Designated Beneficaries. Primary beneficaires. Contingent Beneficiaries. Payable upon death beneficaries. transfer on death beneficaries. Estate is the beneficiary. Joint Tenancy with rights of survivorship.
Earlier this month, California Governor Jerry Brown signed into law a very broad statute that protects digital privacy rights.
Called the Electronic Communications Privacy Act, it does not allow any law enforcement agency to force a business to turn over any metadata or digital communications without a warrant. The new legislation seems to be the most comprehensive in the United States.
Here’s an article from Slate we found that provides lots of details about the new California law.
You may have thought that setting up a joint or a pay on death (POD) account or property with one of your children would be a good idea. By titling the account or property in both of your names, your child would avoid probate and could easily gain access to the asset. However good it sounds, it may end up creating problems.
Here are three things that may happen.
1) If you have more than one child and only list one child’s name, when you die that child will inherit the entire asset. The other children will receive nothing. If the inheriting child decides to be nice and share with his or her siblings, those siblings will probably have to pay additional taxes on what they are given.
2) If you have a joint account with one of your children and that child gets divorced or a lien is placed on his property, the asset you own jointly may be seized in any settlement.
3) If you name a child on a POD account and that child is still a minor when you die, a court-supervised guardianship will need to be set up until his 18th birthday. At that time, the child will receive whatever is in the account.
Before you make decisions about whether to title any of your accounts jointly with one of your children, you might want to speak with an attorney.
For more information about this and other important topics, go to www.diesmart.com.
You bet it is. In fact, the Australian government recently announced that pension applicants must declare their cyber currency such as Bitcoin. “By including Bitcoin and other digital currencies on one of its standard forms”, the Australian government is recognizing that these are definitely a form of wealth. Many countries are still wrestling with where digital currency fits but Australia has accepted it as part of mainstream finance. If you have cybercash, make sure you are considering it in your estate planning and are not letting it get lost in the confusion about what to do with digital assets. It’s real money and you should treat it as such.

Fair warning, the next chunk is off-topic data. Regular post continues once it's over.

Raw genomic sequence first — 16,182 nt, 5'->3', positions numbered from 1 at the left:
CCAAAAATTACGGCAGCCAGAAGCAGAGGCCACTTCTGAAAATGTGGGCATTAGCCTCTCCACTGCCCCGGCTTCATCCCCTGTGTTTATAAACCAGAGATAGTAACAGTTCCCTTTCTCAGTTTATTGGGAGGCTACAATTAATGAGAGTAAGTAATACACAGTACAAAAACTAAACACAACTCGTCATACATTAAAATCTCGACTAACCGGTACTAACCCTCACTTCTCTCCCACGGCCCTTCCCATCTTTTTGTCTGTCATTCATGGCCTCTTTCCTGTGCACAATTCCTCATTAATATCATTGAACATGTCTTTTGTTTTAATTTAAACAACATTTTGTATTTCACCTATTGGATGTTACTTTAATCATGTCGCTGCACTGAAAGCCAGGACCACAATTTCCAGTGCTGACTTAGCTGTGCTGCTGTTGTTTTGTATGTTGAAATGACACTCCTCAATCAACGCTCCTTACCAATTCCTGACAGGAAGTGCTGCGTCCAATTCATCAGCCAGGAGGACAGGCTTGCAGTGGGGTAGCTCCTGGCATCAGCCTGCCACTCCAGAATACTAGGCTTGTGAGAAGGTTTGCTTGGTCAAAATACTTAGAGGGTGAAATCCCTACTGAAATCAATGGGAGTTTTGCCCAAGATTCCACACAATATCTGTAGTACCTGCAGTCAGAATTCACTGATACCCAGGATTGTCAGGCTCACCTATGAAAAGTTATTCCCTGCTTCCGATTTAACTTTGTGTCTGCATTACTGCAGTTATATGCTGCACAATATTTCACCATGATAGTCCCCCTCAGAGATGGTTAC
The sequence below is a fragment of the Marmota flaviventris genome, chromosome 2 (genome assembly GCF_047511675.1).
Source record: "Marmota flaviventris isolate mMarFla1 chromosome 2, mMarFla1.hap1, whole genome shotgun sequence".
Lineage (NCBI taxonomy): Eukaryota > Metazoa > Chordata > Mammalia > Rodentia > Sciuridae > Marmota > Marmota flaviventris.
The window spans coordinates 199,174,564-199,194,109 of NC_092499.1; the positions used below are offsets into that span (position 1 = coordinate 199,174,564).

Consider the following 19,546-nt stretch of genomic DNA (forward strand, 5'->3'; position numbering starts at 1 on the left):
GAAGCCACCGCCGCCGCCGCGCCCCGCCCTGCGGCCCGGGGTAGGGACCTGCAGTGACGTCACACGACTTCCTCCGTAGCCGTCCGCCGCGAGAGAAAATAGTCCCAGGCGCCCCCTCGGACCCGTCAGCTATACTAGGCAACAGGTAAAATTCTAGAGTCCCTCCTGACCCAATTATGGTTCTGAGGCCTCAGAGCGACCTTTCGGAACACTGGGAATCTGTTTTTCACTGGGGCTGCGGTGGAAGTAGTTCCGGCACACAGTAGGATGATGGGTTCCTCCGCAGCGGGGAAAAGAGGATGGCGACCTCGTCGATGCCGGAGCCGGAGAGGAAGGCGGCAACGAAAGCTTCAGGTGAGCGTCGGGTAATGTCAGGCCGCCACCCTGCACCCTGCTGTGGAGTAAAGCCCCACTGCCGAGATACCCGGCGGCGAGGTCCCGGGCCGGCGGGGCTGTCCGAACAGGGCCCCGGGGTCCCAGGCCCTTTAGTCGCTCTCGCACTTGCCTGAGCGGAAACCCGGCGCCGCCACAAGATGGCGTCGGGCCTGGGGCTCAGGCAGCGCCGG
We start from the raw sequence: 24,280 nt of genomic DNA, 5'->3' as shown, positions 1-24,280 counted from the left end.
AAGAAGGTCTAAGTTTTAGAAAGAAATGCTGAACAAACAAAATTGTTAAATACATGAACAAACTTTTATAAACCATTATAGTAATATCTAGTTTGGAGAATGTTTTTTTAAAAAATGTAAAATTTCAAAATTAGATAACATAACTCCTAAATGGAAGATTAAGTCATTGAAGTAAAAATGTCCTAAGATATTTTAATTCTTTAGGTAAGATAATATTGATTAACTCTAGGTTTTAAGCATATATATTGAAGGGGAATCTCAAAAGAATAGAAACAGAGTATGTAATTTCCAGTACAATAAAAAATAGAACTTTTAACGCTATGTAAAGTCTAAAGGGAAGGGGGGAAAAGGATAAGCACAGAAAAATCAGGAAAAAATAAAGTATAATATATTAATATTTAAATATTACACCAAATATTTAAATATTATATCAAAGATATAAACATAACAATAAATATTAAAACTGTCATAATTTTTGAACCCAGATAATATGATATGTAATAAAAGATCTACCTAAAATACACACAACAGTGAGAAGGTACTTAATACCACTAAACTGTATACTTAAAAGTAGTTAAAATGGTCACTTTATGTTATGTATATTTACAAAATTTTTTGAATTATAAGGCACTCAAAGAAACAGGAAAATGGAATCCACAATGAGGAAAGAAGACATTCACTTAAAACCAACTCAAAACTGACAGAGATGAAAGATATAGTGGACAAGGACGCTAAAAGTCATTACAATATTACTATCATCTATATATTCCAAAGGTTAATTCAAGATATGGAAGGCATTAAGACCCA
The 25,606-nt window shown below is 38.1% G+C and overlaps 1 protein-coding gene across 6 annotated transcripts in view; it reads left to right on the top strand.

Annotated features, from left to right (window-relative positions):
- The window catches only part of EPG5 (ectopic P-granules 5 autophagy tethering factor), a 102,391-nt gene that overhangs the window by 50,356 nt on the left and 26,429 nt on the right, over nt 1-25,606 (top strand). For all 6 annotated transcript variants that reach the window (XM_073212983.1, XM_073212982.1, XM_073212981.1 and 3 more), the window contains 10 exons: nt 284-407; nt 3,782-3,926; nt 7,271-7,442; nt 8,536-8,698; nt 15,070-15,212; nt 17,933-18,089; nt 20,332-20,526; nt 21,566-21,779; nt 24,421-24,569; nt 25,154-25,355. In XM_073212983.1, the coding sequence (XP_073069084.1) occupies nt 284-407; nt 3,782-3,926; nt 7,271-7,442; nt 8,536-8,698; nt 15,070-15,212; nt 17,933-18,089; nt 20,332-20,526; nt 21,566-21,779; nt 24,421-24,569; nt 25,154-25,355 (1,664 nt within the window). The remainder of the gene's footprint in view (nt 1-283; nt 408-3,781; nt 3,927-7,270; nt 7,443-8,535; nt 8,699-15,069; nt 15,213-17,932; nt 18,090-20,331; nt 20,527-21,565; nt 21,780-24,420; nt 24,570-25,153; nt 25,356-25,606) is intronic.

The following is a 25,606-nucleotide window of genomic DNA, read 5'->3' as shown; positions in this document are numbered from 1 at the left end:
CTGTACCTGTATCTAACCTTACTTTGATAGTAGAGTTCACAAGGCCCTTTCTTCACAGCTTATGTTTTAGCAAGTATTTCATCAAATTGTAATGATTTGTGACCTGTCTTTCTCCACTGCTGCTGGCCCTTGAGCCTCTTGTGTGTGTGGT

For more information about estate planning, go to www.diesmart.com.
Facebook recently announced that they have changed their rules related to memorializing the account of a deceased person.In the past, Facebook determined who could see that memorialized page.Now, the changed rule says that the memorialized page can be seen by the same people as were able to see the page of the living person.In other words, the decisions made by that person will be honored after his or her death.
Once the account has been memorialized, there can be no modifications to the site.No friends can be added or deleted, no photos can be modified and no content that was posted by the site owner can be removed.However, if the privacy settings set up by the deceased allow this, friends may be able to share memories on the memorialized timeline.And anyone can send private messages to the deceased person.Why someone would want to do this, I don’t know.However, it is now allowed.
If you wish to memorialize a loved one’s Facebook page, the place to get started is with the request for memorialization form.You will be asked for a link to the deceased’s Facebook page.You will also be asked your relationship to that person, his or her year of death and proof of that death, i.e. a link to an obituary or news article.
Once Facebook has reviewed and approved the submission, the page will be memorialized.
To read more about social media accounts of the deceased, go to www.diesmart.com.
Julie Garber, in her weekly blog, wrote about another person who did it wrong.When actor Paul Walker died in a terrible car crash on November 30th, 2013, he left an estate estimated to be worth at least $45 million.However, he had done no estate planning and left no will.He was only 40 years old and probably thought he had plenty of time to get his affairs in order.His parents, ex-wife and girl friend of seven years are now fighting over who should inherit.
According to California intestate laws, the entire estate should be inherited by his daughter, Meadow.Since she is only 15, someone needs to be responsible for managing to estate until she turns 18.Her mother is her guardian but is not necessarily the one who will control the money on her behalf.Since her parents believe they should manage the estate, the case will have to go to probate court.
And what about his long term girlfriend, Jasmine?She won’t see a penny.
Have you done estate planning?Is all of your paperwork in order?Or are you, like Paul Walker, leaving a mess foryour loved ones?